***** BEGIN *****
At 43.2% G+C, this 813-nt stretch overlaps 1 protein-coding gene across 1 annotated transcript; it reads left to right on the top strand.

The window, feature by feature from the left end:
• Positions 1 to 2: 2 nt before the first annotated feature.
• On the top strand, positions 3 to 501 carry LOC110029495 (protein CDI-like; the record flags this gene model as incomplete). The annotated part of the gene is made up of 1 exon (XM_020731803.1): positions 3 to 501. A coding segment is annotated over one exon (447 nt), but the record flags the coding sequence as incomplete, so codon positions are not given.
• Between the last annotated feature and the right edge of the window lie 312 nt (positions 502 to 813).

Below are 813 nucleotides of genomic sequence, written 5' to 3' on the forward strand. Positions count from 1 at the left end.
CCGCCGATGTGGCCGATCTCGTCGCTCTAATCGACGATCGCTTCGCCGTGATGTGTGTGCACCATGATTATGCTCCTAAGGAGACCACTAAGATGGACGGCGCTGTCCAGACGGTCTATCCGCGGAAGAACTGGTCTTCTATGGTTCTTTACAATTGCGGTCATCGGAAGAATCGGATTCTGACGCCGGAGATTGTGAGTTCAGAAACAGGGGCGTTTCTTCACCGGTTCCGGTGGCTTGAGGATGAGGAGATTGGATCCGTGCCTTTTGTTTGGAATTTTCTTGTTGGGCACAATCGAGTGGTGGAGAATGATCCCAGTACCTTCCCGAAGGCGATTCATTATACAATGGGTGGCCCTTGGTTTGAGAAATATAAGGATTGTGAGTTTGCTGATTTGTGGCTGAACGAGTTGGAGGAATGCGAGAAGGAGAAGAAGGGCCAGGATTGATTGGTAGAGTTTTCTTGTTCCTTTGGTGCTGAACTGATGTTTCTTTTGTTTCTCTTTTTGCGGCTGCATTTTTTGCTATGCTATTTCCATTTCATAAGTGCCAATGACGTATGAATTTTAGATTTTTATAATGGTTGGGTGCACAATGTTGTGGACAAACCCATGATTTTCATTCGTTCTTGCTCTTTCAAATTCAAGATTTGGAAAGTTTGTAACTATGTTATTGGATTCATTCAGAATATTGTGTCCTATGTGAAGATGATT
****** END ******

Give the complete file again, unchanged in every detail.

At 43.2% G+C, this 813-nt stretch overlaps 1 protein-coding gene across 1 annotated transcript; it reads left to right on the top strand.

The window, feature by feature from the left end:
• Positions 1 to 2: 2 nt before the first annotated feature.
• On the top strand, positions 3 to 501 carry LOC110029495 (protein CDI-like; the record flags this gene model as incomplete). The annotated part of the gene is made up of 1 exon (XM_020731803.1): positions 3 to 501. A coding segment is annotated over one exon (447 nt), but the record flags the coding sequence as incomplete, so codon positions are not given.
• Between the last annotated feature and the right edge of the window lie 312 nt (positions 502 to 813).

Below are 813 nucleotides of genomic sequence, written 5' to 3' on the forward strand. Positions count from 1 at the left end.
CCGCCGATGTGGCCGATCTCGTCGCTCTAATCGACGATCGCTTCGCCGTGATGTGTGTGCACCATGATTATGCTCCTAAGGAGACCACTAAGATGGACGGCGCTGTCCAGACGGTCTATCCGCGGAAGAACTGGTCTTCTATGGTTCTTTACAATTGCGGTCATCGGAAGAATCGGATTCTGACGCCGGAGATTGTGAGTTCAGAAACAGGGGCGTTTCTTCACCGGTTCCGGTGGCTTGAGGATGAGGAGATTGGATCCGTGCCTTTTGTTTGGAATTTTCTTGTTGGGCACAATCGAGTGGTGGAGAATGATCCCAGTACCTTCCCGAAGGCGATTCATTATACAATGGGTGGCCCTTGGTTTGAGAAATATAAGGATTGTGAGTTTGCTGATTTGTGGCTGAACGAGTTGGAGGAATGCGAGAAGGAGAAGAAGGGCCAGGATTGATTGGTAGAGTTTTCTTGTTCCTTTGGTGCTGAACTGATGTTTCTTTTGTTTCTCTTTTTGCGGCTGCATTTTTTGCTATGCTATTTCCATTTCATAAGTGCCAATGACGTATGAATTTTAGATTTTTATAATGGTTGGGTGCACAATGTTGTGGACAAACCCATGATTTTCATTCGTTCTTGCTCTTTCAAATTCAAGATTTGGAAAGTTTGTAACTATGTTATTGGATTCATTCAGAATATTGTGTCCTATGTGAAGATGATT